Giving male heirs priority in the line to the throne is “outdated and wrong" David Cameron said, as he arrived in Australia for a summit of Commonwealth countries, which is expected to endorse reform.
The Prime Minister said the marriage of the Duke and Duchess of Cambridge this year was the ideal spur to change the 400-year-old rule so that if their first child was a girl she could become queen.
Downing Street is also confident of securing support from the 15 other countries where the Queen is head of state for scrapping the bar to the monarchy of anyone who marries a Catholic.
"These rules are outdated and need to change," Mr Cameron said before the opening of the bi-annual Commonwealth Heads of Government Meeting (CHOGM) in Perth, which the Queen is attending.
"The idea that a younger son should become monarch instead of an elder daughter simply because he is a man just isn't acceptable any more. Nor does it make any sense that a potential monarch can marry someone of any faith other than Catholic.
"The thinking behind these rules is wrong. That's why people have been talking about changing them for some time.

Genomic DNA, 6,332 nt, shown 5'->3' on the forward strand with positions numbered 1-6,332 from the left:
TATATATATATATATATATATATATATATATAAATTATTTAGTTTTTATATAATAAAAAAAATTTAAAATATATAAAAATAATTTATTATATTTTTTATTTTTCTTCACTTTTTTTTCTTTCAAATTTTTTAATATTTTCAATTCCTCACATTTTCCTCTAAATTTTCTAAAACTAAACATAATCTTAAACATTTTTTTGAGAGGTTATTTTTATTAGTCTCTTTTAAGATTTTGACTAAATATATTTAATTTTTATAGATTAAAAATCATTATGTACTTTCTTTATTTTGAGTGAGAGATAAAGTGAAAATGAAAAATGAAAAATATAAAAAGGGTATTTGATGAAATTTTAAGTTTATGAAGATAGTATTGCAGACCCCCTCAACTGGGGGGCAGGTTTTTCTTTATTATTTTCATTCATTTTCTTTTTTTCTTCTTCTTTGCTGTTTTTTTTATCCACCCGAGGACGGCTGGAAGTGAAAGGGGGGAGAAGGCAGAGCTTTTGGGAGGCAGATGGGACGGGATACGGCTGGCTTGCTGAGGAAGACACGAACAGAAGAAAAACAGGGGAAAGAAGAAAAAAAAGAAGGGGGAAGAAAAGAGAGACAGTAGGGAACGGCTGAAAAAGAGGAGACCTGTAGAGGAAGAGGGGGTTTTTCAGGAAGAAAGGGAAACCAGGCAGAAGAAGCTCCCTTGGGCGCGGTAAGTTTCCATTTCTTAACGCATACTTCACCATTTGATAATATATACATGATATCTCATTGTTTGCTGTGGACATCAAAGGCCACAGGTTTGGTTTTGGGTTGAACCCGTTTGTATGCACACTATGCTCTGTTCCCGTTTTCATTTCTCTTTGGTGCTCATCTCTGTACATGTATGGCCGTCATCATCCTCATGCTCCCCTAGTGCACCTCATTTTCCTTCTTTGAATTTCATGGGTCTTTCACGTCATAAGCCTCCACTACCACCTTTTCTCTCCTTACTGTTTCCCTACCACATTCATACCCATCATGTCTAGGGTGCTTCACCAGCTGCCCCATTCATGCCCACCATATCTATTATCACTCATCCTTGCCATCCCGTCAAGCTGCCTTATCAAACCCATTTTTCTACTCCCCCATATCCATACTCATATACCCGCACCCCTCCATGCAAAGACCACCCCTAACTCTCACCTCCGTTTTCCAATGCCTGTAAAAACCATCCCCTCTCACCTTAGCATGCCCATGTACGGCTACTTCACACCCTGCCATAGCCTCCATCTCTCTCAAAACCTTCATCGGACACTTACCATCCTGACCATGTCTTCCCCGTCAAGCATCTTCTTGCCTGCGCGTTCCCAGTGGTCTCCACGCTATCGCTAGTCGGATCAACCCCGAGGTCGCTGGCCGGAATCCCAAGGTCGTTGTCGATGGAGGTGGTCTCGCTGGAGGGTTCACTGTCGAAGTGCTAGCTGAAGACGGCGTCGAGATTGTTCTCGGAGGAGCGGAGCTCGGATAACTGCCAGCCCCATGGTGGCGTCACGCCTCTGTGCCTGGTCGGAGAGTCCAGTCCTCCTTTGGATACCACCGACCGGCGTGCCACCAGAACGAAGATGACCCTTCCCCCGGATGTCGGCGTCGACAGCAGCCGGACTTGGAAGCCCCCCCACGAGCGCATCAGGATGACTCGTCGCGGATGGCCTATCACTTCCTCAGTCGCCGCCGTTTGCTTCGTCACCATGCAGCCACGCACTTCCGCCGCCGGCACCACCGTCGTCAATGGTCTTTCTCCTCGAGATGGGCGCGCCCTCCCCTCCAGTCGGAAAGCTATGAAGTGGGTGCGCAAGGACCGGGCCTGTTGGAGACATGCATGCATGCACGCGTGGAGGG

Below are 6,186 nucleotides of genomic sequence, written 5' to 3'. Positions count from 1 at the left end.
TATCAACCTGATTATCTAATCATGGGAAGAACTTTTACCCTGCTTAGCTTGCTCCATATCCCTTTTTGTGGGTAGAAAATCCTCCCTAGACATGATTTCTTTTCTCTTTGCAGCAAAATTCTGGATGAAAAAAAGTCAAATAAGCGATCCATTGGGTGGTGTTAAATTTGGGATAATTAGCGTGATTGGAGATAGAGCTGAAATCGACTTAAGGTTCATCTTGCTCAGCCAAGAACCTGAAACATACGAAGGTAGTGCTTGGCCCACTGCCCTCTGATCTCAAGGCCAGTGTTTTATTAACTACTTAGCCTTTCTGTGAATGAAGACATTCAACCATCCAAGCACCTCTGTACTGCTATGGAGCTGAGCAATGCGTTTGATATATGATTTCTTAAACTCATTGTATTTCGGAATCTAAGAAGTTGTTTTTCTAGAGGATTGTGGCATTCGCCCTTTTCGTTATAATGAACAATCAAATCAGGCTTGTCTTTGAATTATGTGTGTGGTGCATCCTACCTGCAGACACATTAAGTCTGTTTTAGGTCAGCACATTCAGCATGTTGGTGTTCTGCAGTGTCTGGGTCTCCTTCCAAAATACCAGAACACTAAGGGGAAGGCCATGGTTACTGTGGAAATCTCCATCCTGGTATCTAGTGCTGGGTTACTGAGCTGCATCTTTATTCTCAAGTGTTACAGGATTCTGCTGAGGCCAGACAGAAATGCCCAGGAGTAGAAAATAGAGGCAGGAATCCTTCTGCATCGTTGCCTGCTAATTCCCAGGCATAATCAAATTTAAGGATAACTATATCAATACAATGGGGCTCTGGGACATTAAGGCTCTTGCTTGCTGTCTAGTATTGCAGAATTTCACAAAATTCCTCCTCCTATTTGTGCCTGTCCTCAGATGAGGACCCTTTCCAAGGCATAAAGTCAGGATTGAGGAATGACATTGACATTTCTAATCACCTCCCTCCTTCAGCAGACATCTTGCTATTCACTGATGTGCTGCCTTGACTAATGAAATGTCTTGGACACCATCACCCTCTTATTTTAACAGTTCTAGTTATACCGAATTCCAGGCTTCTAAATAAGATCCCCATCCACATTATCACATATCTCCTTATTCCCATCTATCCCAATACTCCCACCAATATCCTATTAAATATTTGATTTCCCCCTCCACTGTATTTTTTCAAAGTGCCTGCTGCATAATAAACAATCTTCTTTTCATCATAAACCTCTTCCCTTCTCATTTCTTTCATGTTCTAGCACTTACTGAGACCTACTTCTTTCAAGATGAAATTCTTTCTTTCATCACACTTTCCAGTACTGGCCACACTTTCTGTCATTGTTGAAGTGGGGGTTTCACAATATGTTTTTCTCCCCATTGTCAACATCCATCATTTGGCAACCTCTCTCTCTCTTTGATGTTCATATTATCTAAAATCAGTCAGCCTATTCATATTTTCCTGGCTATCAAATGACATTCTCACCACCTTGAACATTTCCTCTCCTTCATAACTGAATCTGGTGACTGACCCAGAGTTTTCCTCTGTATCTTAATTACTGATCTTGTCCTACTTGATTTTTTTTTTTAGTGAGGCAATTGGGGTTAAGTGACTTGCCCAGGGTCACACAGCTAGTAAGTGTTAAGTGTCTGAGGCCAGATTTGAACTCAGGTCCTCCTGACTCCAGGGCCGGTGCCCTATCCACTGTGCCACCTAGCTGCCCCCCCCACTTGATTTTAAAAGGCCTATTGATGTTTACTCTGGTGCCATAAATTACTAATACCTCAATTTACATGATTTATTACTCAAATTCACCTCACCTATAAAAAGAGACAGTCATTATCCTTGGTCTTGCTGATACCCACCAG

"We need to get on and do it."
Any change would require the agreement of all 16 Commonwealth "realms" - the UK, Australia, New Zealand, Canada, Jamaica, Antigua and Barbuda, the Bahamas, Barbados, Grenada, Belize, St Christopher and Nevis, St Lucia, the Solomon Islands, Tuvalu, St Vincent and the Grenadines and Papua New Guinea.
It will involve amendments to some of Britain's key constitutional documents, such as the Bill of Rights and Coronation Oath Act of 1688, the 1701 Act of Settlement and the 1706 Act of Union with Scotland, as well as changes to legislation in some other realms.
Mr Cameron wrote to them all ahead of the summit asking them to make preparations and agreement is expected to be reached.
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